If you find yourself in a place of wanting to change your body and are in a stable relationship with food and your body—meaning neither have any bearing on your self-worth—then I recommend consistently checking in with yourself to ascertain your emotional detachment to the numbers.

  • Are you starting to feel anxious when stepping on the scale?
  • Does the number on the scale affect your mood?
  • Do you view yourself negatively if the number is higher than expected?
  • Do you view yourself as a better person if the number is lower?

If the answer is yes to any of the above, then I recommend taking the scale out of the equation and reconsidering your body goals. Chances are, there is still work left to do internally, which is perfectly normal and understandable.  As a general guideline, I highly recommend spending more time and energy on your internal relationship with yourself and your body before pursuing any form of physical change.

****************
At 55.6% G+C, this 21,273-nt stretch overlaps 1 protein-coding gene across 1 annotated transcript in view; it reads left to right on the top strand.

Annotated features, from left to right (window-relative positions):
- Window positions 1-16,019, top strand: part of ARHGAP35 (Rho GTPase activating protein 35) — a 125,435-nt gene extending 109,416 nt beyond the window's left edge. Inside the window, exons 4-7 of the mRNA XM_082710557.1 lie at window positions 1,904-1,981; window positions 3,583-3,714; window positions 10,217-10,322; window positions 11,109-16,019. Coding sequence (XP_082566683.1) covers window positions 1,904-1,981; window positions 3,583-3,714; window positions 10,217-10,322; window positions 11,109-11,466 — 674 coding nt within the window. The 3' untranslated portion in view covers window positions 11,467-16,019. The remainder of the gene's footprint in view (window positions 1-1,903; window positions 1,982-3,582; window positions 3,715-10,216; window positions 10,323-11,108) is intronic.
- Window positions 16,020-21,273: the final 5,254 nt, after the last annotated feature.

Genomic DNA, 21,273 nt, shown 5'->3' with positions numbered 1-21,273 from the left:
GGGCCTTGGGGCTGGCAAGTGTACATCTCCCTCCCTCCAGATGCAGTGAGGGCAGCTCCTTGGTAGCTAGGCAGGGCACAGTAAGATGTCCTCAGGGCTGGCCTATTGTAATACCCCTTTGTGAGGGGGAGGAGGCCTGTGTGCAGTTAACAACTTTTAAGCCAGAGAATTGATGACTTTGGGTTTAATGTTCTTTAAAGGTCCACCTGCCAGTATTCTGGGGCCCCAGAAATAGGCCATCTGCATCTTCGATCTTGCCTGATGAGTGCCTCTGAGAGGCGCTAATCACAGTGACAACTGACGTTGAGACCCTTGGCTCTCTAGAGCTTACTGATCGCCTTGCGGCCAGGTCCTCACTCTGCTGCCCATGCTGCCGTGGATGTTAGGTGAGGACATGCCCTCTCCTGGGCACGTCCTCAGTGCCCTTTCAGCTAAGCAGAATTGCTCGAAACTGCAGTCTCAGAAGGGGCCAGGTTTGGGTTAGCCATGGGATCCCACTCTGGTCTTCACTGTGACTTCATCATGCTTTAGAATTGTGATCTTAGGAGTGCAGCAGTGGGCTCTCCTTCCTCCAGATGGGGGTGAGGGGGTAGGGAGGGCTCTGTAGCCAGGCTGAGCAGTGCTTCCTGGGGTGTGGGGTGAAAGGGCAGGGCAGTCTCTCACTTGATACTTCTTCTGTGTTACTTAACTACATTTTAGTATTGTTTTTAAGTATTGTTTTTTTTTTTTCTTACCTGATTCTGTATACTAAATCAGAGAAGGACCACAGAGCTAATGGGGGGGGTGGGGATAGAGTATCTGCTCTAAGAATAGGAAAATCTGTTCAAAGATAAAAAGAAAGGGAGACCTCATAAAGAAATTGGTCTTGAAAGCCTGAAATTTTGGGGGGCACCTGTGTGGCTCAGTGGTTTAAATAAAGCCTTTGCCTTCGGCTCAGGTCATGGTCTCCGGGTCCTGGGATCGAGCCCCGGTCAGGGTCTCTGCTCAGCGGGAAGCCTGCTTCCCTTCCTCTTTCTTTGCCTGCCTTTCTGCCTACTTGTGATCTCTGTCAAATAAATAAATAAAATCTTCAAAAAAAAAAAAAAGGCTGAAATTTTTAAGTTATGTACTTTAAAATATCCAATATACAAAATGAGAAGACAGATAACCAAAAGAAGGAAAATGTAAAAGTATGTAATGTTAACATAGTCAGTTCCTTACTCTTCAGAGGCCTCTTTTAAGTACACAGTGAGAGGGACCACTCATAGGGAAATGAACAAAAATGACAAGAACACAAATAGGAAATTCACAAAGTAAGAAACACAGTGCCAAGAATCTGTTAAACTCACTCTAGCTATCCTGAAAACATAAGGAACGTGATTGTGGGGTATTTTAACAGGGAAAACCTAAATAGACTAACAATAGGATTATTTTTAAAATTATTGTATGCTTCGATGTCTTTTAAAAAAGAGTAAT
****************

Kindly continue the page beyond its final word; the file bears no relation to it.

Undoing years of conditioning and reframing thought patterns can take an equal number of years, if not more. And if you never want to step on another scale or pursue any form of body change again, that’s ok tooJ

At the end of the day, the scale only depicts an objective measurement of our bodies against gravity. It tells nothing of our worth or our value, yet we have been conditioned to subscribe our value to the number.

Perhaps our goals shouldn’t be to damn the scale or to vow to never step on one again, but to rather feel the exact same way about ourselves regardless of the results. That’s standing in our power, and it’s a true testament to where we’re placing our value.